Home prices across Canada have fallen significantly since the spring of 2022, but amid strained inventory and high interest rates, purchasing property is still no easy feat.

Homeownership is a process made endlessly easier by familial support or a dual income, but it's not completely impossible to go about it on your own -- you just need to know where to look.

A new report from Zoocasa delves into which Canadian markets are the most affordable for single-income buyers, and which property types are the most attainable.

Using December 2022 home prices from the Canadian Real Estate Association (CREA), and assuming a 20% down payment, a 4.74% mortgage rate, and a 30-year amortization period, Zoocasa calculated the minimum income required to afford an average priced home in more than a dozen cities and regions across the country.

The results were then compared to median income data for people living alone, which was sourced from Statistics Canada's 2021 census.

Of the 18 areas analyzed, there were only five cities where a single person earning the median income could afford to buy the average home; Edmonton, Winnipeg, St. John's, Regina, and Saint John.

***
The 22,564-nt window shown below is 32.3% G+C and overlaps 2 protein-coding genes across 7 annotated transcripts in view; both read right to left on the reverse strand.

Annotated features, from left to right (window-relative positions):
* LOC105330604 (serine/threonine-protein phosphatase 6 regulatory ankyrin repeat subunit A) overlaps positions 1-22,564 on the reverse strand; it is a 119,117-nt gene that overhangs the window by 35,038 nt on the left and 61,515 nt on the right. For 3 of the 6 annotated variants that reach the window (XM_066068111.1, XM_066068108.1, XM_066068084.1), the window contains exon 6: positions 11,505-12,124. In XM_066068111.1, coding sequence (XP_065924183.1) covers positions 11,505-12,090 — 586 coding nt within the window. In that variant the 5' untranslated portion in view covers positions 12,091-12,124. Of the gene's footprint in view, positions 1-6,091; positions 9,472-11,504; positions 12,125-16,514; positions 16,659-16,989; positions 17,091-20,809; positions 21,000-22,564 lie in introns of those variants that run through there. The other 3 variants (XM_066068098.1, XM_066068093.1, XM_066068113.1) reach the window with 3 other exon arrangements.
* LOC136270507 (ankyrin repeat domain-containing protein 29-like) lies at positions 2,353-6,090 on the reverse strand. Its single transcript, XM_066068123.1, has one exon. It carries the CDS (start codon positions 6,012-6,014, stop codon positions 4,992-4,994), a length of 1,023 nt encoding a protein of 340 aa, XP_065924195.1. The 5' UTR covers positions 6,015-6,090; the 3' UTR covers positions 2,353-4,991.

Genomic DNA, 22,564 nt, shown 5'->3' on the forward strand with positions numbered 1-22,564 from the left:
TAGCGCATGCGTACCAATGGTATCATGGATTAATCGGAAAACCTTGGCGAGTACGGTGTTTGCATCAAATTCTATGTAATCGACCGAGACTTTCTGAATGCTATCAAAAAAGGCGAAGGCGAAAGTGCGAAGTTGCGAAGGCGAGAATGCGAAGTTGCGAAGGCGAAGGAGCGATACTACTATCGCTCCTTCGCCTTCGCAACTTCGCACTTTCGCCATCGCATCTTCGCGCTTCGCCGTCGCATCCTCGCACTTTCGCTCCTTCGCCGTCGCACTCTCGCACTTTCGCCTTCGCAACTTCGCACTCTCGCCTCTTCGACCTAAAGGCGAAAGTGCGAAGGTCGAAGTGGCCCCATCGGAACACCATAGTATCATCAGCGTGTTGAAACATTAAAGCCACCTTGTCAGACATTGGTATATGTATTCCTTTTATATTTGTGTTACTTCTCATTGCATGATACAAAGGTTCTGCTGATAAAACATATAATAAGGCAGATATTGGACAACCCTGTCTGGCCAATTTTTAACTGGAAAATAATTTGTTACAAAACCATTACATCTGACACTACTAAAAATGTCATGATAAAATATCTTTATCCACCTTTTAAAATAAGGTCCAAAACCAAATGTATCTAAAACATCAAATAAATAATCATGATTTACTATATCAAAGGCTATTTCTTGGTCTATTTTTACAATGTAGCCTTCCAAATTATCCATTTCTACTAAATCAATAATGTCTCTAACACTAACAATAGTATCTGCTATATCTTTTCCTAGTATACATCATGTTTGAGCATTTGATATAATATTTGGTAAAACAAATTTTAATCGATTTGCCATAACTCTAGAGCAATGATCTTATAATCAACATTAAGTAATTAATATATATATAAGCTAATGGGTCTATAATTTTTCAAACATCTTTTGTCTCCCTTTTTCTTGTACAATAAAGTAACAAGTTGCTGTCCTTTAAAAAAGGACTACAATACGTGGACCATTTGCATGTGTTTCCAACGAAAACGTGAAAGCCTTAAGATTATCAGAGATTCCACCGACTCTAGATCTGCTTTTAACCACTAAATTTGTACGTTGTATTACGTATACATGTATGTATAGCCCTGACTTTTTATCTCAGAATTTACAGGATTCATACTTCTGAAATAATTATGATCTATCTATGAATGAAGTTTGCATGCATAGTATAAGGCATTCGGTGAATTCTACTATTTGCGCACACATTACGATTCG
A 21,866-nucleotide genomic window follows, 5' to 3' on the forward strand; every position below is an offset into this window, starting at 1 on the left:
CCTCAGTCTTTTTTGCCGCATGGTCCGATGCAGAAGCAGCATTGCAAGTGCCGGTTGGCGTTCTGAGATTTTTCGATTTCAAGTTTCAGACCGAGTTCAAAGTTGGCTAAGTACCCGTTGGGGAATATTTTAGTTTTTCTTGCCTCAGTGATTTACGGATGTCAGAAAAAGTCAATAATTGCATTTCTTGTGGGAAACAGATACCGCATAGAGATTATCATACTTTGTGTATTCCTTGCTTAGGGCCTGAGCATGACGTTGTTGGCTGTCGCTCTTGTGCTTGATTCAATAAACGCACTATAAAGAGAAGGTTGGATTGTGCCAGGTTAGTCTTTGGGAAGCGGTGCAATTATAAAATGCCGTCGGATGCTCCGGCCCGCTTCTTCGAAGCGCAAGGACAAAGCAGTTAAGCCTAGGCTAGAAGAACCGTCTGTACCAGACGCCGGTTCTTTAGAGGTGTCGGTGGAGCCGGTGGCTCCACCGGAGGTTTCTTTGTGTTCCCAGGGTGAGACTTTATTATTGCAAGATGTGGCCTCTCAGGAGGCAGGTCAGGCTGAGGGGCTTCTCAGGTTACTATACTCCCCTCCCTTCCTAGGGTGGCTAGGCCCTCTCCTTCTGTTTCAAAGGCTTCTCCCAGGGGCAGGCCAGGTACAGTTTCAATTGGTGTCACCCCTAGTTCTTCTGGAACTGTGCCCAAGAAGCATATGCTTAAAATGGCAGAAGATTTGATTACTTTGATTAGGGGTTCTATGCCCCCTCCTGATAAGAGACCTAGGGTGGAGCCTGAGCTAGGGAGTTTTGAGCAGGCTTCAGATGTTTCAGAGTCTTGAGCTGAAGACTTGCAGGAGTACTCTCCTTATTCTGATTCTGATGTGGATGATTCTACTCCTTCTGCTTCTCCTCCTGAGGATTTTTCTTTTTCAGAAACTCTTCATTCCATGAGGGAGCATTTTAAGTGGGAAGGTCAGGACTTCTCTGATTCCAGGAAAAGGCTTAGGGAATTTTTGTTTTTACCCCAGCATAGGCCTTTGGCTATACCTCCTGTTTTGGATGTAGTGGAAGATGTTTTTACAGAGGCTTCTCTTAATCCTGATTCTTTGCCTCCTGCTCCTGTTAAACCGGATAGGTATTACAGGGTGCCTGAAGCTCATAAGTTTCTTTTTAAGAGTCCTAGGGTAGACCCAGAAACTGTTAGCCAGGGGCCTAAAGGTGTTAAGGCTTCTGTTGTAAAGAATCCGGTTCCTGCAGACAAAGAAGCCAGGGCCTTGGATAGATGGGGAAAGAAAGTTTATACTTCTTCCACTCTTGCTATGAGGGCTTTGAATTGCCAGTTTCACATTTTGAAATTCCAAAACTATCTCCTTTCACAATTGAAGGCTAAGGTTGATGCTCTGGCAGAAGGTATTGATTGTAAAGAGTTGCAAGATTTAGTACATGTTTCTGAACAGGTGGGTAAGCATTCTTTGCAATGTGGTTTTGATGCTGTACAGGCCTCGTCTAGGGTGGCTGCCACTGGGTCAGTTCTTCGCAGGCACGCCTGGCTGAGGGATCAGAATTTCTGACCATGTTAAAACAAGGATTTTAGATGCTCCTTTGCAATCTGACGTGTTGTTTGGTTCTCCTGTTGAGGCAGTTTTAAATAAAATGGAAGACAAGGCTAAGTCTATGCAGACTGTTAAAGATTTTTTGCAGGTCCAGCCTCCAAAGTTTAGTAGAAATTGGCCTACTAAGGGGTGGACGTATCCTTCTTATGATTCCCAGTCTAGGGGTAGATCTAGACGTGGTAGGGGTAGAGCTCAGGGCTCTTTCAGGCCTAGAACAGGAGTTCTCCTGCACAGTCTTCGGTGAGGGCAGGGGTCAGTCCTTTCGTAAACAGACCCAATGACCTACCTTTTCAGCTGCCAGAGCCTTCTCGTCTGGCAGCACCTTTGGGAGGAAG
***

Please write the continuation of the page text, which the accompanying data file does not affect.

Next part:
With just $48,450 needed to purchase the average price of a home in Regina ($311,500), it was deemed the most affordable city for single-income buyers, who make a median salary of $58,000 in the provincial capital.

Saint John, New Brunswick followed with a median income of $48,000 and just $40,613 required to purchase the average home at a price of $261,300.

While the east coast and the prairies are hospitable for single-income buyers, Canada's priciest provinces remain out of reach.

More than $173,000 is required to purchase the average home in Vancouver, but the median salary in the city is just $56,400. The $168,150 needed to afford the average Toronto home is more than double the city's median single-income salary of $62,000.

When broken down by property type, detached homes were almost entirely unattainable for single-income buyers. Only Saint John, where the average detached home costs $261,900, was within the realm of affordability.

Condominium apartments were the most affordable, with single-income buyers being able to purchase condos in seven cities, including Saskatoon (average condo price: $224,300) and Calgary ($286,200).

Affordable townhouses can be found in five cities, with Edmonton having the lowest average price at $229,300 -- "well within" the affordability range allotted by the city's median single-income of $59,600.

While the options may be limited, it's entirely possible to afford a home on a single income in Canada.

Single income buyersZoocasa

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